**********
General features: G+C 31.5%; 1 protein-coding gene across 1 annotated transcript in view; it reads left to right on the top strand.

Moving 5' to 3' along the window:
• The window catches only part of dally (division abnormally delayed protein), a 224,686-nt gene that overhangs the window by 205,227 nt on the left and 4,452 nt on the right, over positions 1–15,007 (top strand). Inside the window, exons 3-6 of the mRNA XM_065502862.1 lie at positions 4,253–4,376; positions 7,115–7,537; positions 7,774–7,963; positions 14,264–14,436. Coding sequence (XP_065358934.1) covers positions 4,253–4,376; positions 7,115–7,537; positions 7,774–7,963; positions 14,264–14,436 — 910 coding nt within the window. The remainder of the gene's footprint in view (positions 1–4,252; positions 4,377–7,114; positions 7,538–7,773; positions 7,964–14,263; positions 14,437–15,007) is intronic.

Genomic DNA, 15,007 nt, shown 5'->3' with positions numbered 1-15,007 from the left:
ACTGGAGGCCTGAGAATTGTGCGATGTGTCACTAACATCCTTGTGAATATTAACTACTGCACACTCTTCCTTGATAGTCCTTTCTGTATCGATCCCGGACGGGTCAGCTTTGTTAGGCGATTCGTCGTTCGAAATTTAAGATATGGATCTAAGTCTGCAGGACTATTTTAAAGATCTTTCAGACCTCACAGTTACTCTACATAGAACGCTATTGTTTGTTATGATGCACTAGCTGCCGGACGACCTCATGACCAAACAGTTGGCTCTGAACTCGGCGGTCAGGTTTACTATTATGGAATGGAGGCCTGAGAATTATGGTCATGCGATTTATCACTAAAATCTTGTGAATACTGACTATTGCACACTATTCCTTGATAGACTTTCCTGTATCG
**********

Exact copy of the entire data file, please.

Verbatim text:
General features: G+C 31.5%; 1 protein-coding gene across 1 annotated transcript in view; it reads left to right on the top strand.

Moving 5' to 3' along the window:
• The window catches only part of dally (division abnormally delayed protein), a 224,686-nt gene that overhangs the window by 205,227 nt on the left and 4,452 nt on the right, over positions 1–15,007 (top strand). Inside the window, exons 3-6 of the mRNA XM_065502862.1 lie at positions 4,253–4,376; positions 7,115–7,537; positions 7,774–7,963; positions 14,264–14,436. Coding sequence (XP_065358934.1) covers positions 4,253–4,376; positions 7,115–7,537; positions 7,774–7,963; positions 14,264–14,436 — 910 coding nt within the window. The remainder of the gene's footprint in view (positions 1–4,252; positions 4,377–7,114; positions 7,538–7,773; positions 7,964–14,263; positions 14,437–15,007) is intronic.

Genomic DNA, 15,007 nt, shown 5'->3' with positions numbered 1-15,007 from the left:
ACTGGAGGCCTGAGAATTGTGCGATGTGTCACTAACATCCTTGTGAATATTAACTACTGCACACTCTTCCTTGATAGTCCTTTCTGTATCGATCCCGGACGGGTCAGCTTTGTTAGGCGATTCGTCGTTCGAAATTTAAGATATGGATCTAAGTCTGCAGGACTATTTTAAAGATCTTTCAGACCTCACAGTTACTCTACATAGAACGCTATTGTTTGTTATGATGCACTAGCTGCCGGACGACCTCATGACCAAACAGTTGGCTCTGAACTCGGCGGTCAGGTTTACTATTATGGAATGGAGGCCTGAGAATTATGGTCATGCGATTTATCACTAAAATCTTGTGAATACTGACTATTGCACACTATTCCTTGATAGACTTTCCTGTATCG